What We Can Learn From Australia’s Net-Zero Initiative
Are you curious as to why solar energy and net-zero have not taken off so quickly in the United States? Some markets around the world have seen explosive growth in the renewable energy sector. We will discuss some of those reasons today!
Around the world, is becoming easier to switch to renewable energy. A major hurdle is consumer confidence that they will be able to save money by switching to solar. With soaring costs of living in developed countries, even consumers that would like to switch to solar are afraid that won’t be able to afford it.
One country, Australia, has found a recipe for success that is bolstering the renewable energy market and making it easier to switch to net-zero. Over 2.4 million solar installations have taken place in Australia, which is a staggering number for their population of 24 million people.
Recently, it was reported that a RenewEconomy analysis of the International Renewable Energy Agency (IRENA) shows that Australia is rolling out renewable energy 10-times faster than the global average. It also showed that their per-capita deployment of renewable energy was 4-times higher than developed markets like the US, Europe, and Japan.
Australia has a vibrant wind market, but solar has been the primary investment and success story. Darren Miller, CEO of the Australian Renewable Energy Agency, quoted saying “Wind has been a baseline. Even as states have removed feed-in tariffs, solar rooftop installation rates have grown to record levels."
What is working for Australia?
The country has a high homeownership rate and high GDP, which helps emerging markets. The country is also rich with available sunshine. But, these aren’t the only reasons for success. Many developed markets around the world have high GDP and available UV rays.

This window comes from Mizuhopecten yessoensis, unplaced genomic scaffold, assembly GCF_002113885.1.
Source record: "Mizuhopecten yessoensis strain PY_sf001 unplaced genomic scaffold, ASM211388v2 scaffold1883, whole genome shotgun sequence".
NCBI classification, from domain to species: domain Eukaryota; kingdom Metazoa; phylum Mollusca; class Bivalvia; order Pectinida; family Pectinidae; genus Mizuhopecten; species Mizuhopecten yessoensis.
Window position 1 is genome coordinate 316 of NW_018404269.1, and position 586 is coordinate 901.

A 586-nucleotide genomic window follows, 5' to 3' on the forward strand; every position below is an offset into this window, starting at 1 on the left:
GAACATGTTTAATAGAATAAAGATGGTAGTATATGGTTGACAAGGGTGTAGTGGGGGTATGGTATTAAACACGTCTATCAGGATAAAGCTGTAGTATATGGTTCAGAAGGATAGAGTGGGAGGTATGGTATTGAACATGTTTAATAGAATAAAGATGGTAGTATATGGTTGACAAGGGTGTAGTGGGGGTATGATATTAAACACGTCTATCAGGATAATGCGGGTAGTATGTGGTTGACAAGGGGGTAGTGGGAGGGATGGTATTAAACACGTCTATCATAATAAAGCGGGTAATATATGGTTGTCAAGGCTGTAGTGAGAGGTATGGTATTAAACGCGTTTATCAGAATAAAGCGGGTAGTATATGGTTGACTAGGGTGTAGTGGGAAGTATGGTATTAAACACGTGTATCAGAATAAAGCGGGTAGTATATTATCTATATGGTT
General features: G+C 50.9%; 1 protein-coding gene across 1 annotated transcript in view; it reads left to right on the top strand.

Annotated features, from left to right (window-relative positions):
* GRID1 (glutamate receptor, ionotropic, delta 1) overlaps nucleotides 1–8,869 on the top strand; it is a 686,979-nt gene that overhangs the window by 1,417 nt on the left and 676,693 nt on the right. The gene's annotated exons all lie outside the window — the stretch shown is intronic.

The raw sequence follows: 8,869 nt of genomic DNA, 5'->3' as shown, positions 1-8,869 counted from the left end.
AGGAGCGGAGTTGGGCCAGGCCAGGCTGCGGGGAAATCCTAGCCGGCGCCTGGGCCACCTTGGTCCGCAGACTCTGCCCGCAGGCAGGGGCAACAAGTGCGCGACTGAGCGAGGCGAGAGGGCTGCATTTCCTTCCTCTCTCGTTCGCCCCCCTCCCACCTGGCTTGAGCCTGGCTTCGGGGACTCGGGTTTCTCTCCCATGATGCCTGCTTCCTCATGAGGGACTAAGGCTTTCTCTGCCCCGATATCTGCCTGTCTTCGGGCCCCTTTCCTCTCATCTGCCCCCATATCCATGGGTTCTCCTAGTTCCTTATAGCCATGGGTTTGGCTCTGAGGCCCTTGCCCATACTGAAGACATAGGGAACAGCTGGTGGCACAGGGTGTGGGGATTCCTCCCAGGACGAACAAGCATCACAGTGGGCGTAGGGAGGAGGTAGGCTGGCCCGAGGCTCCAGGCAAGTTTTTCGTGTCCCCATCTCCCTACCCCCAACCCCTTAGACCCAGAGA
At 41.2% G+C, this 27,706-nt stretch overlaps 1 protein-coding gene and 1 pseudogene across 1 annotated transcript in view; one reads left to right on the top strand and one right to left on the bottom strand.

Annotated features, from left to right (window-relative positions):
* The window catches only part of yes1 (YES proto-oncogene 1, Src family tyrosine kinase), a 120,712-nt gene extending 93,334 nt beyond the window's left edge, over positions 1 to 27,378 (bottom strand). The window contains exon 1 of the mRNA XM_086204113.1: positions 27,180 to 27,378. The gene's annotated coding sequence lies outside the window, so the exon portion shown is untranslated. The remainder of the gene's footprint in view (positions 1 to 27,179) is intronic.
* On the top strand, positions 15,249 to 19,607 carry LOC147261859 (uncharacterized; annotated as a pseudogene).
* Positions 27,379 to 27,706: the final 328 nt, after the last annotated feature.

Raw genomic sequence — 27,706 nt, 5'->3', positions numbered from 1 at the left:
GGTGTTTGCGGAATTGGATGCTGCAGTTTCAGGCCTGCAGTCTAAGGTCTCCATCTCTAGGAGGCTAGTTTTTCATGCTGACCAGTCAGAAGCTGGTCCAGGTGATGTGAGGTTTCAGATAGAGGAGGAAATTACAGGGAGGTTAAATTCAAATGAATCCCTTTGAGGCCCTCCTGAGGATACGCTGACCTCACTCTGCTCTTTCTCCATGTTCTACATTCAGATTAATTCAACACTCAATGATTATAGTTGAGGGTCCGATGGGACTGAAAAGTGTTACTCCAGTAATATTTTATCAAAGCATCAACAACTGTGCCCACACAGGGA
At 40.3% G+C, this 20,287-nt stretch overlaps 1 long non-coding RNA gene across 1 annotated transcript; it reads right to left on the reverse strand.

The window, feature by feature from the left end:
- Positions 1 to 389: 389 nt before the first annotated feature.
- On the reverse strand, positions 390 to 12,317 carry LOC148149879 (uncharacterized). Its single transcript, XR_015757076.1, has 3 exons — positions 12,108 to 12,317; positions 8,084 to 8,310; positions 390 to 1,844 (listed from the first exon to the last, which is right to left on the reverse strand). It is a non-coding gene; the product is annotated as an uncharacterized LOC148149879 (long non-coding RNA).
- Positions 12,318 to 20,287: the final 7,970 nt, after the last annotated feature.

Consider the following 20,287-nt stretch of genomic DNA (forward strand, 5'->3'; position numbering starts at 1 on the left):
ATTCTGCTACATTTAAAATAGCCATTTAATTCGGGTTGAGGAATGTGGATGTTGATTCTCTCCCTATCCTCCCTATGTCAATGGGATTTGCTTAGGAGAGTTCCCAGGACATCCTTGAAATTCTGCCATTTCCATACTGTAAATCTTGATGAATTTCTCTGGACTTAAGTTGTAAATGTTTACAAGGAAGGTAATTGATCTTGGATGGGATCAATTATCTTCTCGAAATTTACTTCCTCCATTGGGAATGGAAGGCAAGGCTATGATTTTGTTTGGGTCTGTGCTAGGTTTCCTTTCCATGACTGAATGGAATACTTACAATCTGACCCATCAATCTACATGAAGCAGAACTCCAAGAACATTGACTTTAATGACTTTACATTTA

What’s been more impactful is that 10 years ago Australia instituted feed-in tariffs and federal rebates for solar installations. They have also seen soaring conventional energy costs which coincide with technological advancements in solar energy which have brought down the price of installations. This has made it easier for consumers to make the decision to switch to solar. Consumers in Australia are better able to see a realistic return on investment by switching to solar. But that isn’t all.
Solar Regulation and Costs
Another key to success in Australia is the lack of government red-tape relating to solar. The lack of regulation to protect conventional energy production has helped keep solar prices down and highly competitive.
Residential solar systems in Australia cost homeowners around $1 AUD (70 cents USD) per watt, including installation. The average in the United States is $2.69 per watt.
The United States has significant government oversight, which protects established industries such as coal and natural gas. Because these make up a large portion of the US economy, it would be difficult to duplicate the exact path as Australia without significantly impacting the economy.
That said, there are many lessons the US and other markets can learn from Australia to stimulate the growth of renewable energy. The planet depends on it!